Monday, September 22, 2014
This local article from Alaska, headlined "KTVA reporter quits on-air, reveals herself as owner of Alaska Cannabis Club," reports on how one TV personality decided to use her time on air to provide a marijuana-business-driven decision to tell her bosses to "take this job and shove it." Here are the details:
Reporter Charlo Greene quit on-air during KTVA-TV's 10 p.m. newscast Sunday, revealing herself as the owner of the medical marijuana business Alaska Cannabis Club and telling viewers that she would be using all of her energy to fight for legalizing marijuana in Alaska.
Greene had reported on the Alaska Cannabis Club during Sunday night’s broadcast, without revealing her connection to it. At the end of the report, during a live shot, she announced that she was the club's owner and would be quitting.
“Now everything you've heard is why I, the actual owner of the Alaska Cannabis Club, will be dedicating all of my energy toward fighting for freedom and fairness, which begins with legalizing marijuana here in Alaska," she said. "And as for this job, well, not that I have a choice but, fuck it, I quit.” And with that, she walked off camera....
Reached later, Greene said KTVA had no idea she was going to quit, or that she was connected to the Alaska Cannabis Club. Asked why she quit in such a dramatic way, she said, "Because I wanted to draw attention to this issue. And the issue is medical marijuana. Ballot Measure 2 is a way to make medical marijuana real ... most patients didn’t know the state didn’t set up the framework to get patients their medicine."
"If I offended anyone, I apologize, but I’m not sorry for the choice that I made," she said. In a statement posted on KTVA's Facebook page Sunday night, news director Bert Rudman said, "We sincerely apologize for the inappropriate language used by a KTVA reporter during her live presentation on the air tonight. The employee has been terminated."
Started in April, the Alaska Cannabis Club connects medical marijuana cardholders with other cardholders who are growing cannabis. Growers are offered "donations" as reimbursement for the costs of growing marijuana, the club said in an interview with Alaska Dispatch News in August. The club said it hopes to increase access to medical marijuana patients, despite operating in a legal gray area within Alaska's murky medical marijuana laws. Video clips of the broadcast were quickly uploaded to YouTube and shared on Reddit Sunday night.
Monday, August 18, 2014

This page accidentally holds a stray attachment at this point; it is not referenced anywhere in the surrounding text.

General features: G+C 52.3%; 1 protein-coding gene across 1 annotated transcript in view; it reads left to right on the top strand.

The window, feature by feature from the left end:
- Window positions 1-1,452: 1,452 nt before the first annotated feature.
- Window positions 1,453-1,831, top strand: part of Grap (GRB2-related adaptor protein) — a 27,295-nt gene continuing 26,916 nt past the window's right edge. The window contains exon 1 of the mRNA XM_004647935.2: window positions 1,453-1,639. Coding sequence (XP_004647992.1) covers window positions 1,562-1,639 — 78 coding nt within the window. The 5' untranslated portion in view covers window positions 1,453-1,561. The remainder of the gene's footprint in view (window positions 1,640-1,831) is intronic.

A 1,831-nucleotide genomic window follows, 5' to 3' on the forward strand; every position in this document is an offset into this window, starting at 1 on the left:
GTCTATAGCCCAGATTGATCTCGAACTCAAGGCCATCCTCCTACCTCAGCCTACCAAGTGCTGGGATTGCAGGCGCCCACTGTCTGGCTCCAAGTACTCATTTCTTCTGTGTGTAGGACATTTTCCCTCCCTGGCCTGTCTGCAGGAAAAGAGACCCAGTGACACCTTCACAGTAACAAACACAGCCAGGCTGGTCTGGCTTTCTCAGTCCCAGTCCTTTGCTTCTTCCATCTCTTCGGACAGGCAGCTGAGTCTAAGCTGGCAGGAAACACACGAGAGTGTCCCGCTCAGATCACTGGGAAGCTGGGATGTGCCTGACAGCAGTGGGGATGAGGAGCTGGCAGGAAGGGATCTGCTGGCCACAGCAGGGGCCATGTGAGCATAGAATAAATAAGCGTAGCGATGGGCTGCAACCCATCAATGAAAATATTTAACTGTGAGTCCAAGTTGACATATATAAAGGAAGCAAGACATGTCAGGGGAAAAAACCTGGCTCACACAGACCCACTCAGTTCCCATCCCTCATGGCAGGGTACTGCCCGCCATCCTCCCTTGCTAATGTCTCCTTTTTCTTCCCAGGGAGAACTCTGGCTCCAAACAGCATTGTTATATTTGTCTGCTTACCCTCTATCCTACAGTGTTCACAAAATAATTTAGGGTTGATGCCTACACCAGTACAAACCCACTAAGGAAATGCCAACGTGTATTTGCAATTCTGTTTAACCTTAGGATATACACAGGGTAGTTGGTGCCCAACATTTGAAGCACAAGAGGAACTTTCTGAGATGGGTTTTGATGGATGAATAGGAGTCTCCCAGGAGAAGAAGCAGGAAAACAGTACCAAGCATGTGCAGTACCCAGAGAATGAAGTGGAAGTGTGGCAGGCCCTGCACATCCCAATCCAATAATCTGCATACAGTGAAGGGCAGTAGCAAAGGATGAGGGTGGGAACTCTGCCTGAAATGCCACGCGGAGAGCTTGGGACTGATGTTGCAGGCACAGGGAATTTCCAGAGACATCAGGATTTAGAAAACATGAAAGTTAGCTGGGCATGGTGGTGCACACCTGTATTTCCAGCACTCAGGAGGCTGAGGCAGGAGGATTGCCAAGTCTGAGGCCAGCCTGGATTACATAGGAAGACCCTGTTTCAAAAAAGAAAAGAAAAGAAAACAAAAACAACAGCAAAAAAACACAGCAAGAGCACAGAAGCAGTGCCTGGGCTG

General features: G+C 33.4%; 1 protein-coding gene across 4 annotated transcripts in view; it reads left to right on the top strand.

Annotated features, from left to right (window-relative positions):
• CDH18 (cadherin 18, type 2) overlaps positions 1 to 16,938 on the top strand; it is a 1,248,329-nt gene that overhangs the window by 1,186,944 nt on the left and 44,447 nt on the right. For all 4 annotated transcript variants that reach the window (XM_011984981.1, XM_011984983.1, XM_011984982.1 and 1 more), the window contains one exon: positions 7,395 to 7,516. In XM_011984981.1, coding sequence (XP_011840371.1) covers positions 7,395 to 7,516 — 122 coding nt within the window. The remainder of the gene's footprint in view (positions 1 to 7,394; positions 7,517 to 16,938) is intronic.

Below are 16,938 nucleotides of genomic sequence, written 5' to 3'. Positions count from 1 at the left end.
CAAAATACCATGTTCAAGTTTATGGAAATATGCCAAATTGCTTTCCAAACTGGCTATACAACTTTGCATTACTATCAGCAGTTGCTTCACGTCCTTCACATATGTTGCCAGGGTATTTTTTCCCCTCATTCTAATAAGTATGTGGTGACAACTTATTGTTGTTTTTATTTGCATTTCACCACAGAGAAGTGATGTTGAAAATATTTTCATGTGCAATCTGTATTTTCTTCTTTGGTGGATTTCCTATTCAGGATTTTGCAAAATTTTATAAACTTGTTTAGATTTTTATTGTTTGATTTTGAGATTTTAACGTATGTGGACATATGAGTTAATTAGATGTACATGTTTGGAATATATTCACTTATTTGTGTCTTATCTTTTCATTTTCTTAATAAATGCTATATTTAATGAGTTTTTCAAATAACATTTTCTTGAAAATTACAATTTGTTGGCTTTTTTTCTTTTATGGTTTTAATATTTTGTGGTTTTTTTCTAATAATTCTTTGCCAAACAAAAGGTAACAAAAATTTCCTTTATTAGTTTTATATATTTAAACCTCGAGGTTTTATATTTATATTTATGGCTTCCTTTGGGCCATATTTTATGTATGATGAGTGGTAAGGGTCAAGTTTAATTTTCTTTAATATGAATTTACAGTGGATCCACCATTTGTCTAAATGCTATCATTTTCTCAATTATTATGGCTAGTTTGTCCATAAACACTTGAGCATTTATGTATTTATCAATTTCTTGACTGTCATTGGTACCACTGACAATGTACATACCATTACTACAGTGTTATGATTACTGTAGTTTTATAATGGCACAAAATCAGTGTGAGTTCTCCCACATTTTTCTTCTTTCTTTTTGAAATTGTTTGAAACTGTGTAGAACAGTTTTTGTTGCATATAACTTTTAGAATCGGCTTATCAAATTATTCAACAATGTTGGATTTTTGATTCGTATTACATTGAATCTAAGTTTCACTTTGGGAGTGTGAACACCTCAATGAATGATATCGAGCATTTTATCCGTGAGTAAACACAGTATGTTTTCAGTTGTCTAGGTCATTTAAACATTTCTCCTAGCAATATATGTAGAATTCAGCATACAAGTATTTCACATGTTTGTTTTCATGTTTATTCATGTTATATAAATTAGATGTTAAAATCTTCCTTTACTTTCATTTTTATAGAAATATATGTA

This local article from Florida, headlined "Ad war looms over medical marijuana: 'Compassion for sick' versus 'Devil in the details'," spotlights the developing terms of debate in the campaign for and against Florida's medical marijuana initiative being voted upon this November. Here are some of the details:
A burst of ads coming soon to TV screens in Florida will feature patients and doctors extolling the virtues of marijuana as a compassionate way to treat the sick and ease their pain. The soft-sell campaign, a laid-back variation on the usual political pitch, is designed to promote a constitutional amendment on November's ballot to legalize medical marijuana.
Countering that message will be a rival set of ads warning that approval of the amendment would lead to widespread drug use, supplied by "pot docs" and "pot shops" at every turn.
The dueling ad campaigns will compete for attention amid political appeals from candidates for governor and other offices, adding to an expected deluge of election messages though late summer and early fall.
Neither side would say when its ads will start or how much it's planning to spend. But both sides are preparing to hit the airwaves with TV and radio spots while developing networks of campaign volunteers and delivering their messages on the Internet. It's not quite politics as usual.
"We're not in a partisan scrum. We're not in an attack-and-response mode," said Ben Pollara, campaign manager of United for Care, which is spearheading the marijuana amendment. "We're just going to go out there and have people share their stories about how medical marijuana has affected them, or could have affected them, and their loved ones." The testimonials, he said, will come from patients, doctors and nurses.
He said 10,000 volunteers have signed up to help convey the message through phone calls, in-person talks and social media. They will be pitching constitutional Amendment 2, which "allows the medical use of marijuana for individuals with debilitating diseases as determined by a licensed Florida physician."...